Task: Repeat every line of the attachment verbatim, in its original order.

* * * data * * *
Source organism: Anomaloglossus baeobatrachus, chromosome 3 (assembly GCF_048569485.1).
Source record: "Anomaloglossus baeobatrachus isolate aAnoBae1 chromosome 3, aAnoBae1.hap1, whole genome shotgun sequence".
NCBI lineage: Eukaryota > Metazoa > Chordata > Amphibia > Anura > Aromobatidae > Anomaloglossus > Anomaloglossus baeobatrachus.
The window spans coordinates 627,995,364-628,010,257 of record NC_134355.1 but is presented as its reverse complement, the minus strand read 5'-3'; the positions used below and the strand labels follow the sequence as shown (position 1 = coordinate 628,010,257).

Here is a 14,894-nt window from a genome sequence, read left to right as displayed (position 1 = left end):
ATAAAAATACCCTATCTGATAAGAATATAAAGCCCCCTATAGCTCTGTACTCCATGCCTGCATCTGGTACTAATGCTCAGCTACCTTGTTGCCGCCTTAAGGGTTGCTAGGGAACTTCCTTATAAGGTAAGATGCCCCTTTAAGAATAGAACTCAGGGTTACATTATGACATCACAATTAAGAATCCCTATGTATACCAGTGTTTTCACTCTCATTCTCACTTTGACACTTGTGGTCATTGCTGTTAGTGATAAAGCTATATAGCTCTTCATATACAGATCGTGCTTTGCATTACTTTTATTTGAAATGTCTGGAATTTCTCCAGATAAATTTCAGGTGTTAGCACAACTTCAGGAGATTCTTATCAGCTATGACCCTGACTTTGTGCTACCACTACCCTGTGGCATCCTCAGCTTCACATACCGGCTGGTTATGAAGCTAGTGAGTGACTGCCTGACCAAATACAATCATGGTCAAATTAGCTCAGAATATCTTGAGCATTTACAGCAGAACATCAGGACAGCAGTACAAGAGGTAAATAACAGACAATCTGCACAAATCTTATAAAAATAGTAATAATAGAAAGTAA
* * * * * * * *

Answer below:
Source organism: Anomaloglossus baeobatrachus, chromosome 3 (assembly GCF_048569485.1).
Source record: "Anomaloglossus baeobatrachus isolate aAnoBae1 chromosome 3, aAnoBae1.hap1, whole genome shotgun sequence".
NCBI lineage: Eukaryota > Metazoa > Chordata > Amphibia > Anura > Aromobatidae > Anomaloglossus > Anomaloglossus baeobatrachus.
The window spans coordinates 627,995,364-628,010,257 of record NC_134355.1 but is presented as its reverse complement, the minus strand read 5'-3'; the positions used below and the strand labels follow the sequence as shown (position 1 = coordinate 628,010,257).

Here is a 14,894-nt window from a genome sequence, read left to right as displayed (position 1 = left end):
ATAAAAATACCCTATCTGATAAGAATATAAAGCCCCCTATAGCTCTGTACTCCATGCCTGCATCTGGTACTAATGCTCAGCTACCTTGTTGCCGCCTTAAGGGTTGCTAGGGAACTTCCTTATAAGGTAAGATGCCCCTTTAAGAATAGAACTCAGGGTTACATTATGACATCACAATTAAGAATCCCTATGTATACCAGTGTTTTCACTCTCATTCTCACTTTGACACTTGTGGTCATTGCTGTTAGTGATAAAGCTATATAGCTCTTCATATACAGATCGTGCTTTGCATTACTTTTATTTGAAATGTCTGGAATTTCTCCAGATAAATTTCAGGTGTTAGCACAACTTCAGGAGATTCTTATCAGCTATGACCCTGACTTTGTGCTACCACTACCCTGTGGCATCCTCAGCTTCACATACCGGCTGGTTATGAAGCTAGTGAGTGACTGCCTGACCAAATACAATCATGGTCAAATTAGCTCAGAATATCTTGAGCATTTACAGCAGAACATCAGGACAGCAGTACAAGAGGTAAATAACAGACAATCTGCACAAATCTTATAAAAATAGTAATAATAGAAAGTAA